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I have my repositories setup like below.

interface IRepository<T> where T : DataRow
{
  T Get(int key);
}

interface ICartonRepository : IRepository<CartonDataRow>
{

}

class CartonRepository : ICartonRepository
{
  public CartonDataRow Get(int key)
  {

  }
}

I also have a PackRepository which is defined in the same way as the CartonRepository. What I would like to do is something like the following.

IRepository<DataRow> repository;
switch (rowType)
{
  case Carton:
    repository = new CartonRepository();
    break;
  case Pack:
    repository = new PackRepository();
    break;
}

Is there a way I can achieve this?

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What you have is perfectly fine in theory, as long as you have a valid way of determining how the concrete repository maps to the 'rowType' you've come up with. Is there something specific which isn't working? –  RJ Lohan May 11 '12 at 3:22
2  
Not sure I understand the intent - if you declare repository as IRepository<DataRow>, then the calls to its Get method are going to return a compile-type type of DataRow and not one of its subclasses. In such a scenario, you might as well just drop the generic from IRepository and have it return DataRow :) –  James Manning May 11 '12 at 3:22
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3 Answers

up vote 0 down vote accepted

For C# 3.5 you will have to add the following:

public interface IRepository {
   DataRow Get(int key);
}

public abstract class Repository<T> : IRepository<T>, IRepository
    where T : DataRow
{
   public abstract T Get(int key);

   DataRow IRepository.Get(int key) {
       return this.Get(key);
   }
}

Then change CartonRepository to class CartonRepository : Repository<CartonDataRow> (I do not think you need ICartonRepository, but you can use it if you want). Then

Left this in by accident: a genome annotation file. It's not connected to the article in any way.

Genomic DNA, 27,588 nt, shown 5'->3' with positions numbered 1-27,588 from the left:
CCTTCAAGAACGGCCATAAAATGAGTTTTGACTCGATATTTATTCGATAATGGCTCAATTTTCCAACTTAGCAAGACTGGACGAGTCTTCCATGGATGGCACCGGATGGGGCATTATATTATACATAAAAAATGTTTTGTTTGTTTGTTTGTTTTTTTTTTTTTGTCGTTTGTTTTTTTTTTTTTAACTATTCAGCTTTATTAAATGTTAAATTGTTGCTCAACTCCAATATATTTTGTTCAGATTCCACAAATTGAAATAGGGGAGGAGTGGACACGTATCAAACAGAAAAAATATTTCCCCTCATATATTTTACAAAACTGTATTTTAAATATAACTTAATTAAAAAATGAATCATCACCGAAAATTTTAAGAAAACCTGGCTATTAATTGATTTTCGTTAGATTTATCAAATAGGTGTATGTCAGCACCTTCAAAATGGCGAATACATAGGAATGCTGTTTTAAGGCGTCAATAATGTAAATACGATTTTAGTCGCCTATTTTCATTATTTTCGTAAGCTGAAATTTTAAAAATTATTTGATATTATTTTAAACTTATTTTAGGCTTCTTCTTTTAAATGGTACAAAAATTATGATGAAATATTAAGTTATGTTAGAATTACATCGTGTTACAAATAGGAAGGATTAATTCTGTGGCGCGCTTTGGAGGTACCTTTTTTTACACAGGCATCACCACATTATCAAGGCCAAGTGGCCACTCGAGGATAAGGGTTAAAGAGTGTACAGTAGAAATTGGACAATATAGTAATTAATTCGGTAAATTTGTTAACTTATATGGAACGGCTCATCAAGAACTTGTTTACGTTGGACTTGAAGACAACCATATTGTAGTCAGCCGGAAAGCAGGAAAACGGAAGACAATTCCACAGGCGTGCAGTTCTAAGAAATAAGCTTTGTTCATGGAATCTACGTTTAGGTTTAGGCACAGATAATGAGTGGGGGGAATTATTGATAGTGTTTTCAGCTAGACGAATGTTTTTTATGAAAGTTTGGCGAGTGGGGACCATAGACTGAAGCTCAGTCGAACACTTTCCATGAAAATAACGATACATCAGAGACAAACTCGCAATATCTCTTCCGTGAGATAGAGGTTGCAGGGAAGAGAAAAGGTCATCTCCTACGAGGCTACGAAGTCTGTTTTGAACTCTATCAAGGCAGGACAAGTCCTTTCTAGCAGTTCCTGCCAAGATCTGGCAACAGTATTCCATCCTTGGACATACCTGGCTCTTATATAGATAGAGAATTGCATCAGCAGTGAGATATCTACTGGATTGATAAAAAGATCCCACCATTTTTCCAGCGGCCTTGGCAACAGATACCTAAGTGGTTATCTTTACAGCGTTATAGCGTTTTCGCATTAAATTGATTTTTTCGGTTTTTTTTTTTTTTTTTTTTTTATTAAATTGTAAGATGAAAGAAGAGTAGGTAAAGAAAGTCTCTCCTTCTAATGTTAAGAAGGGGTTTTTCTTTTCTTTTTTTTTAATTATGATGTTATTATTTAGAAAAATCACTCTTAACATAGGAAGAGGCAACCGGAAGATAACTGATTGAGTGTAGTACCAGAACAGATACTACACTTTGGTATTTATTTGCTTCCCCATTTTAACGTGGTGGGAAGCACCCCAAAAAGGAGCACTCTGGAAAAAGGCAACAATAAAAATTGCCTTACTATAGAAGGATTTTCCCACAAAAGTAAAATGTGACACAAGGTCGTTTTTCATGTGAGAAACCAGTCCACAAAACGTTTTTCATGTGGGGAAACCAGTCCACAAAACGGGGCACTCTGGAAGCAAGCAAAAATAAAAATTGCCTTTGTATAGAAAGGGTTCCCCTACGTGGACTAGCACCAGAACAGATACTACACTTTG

IRepository repository;
switch (rowType)
{
  case Carton:
    repository = new CartonRepository();
    break;
  case Pack:
    repository = new PackRepository();
    break;
}
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interface IRepository<out T> where T : DataRow
{
  T Get(int key);
}

This requires C# 4.0 though.

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Is there 3.5 solution? –  JKF May 11 '12 at 3:16
    
The only part of this which requires .NET4.0 is the 'out' param declaring the typeparam 'T' as covariant. Which is not necessary for a solution to create a generic repository implementation. –  RJ Lohan May 11 '12 at 3:23
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You require some sort of Factory pattern.

Following logic should go to Factory class

class RepositoryFactory
{
    IRepository<T>  Get(rowType)
    {
        IRepository<T> repository = default(IRepository<T>);
        switch (rowType)
        {
        case Carton:
            repository = new CartonRepository();
            break;
        case Pack:
            repository = new PackRepository();
            break;
        }

        return repository;
    }
}

You can further improve Get Method using Dependency Injection or based on maintaining all repositories in dictionary.

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+1 for Factory pattern mention alone => very useful knowledge and many schools don't mention it –  Shingetsu May 11 '12 at 3:31
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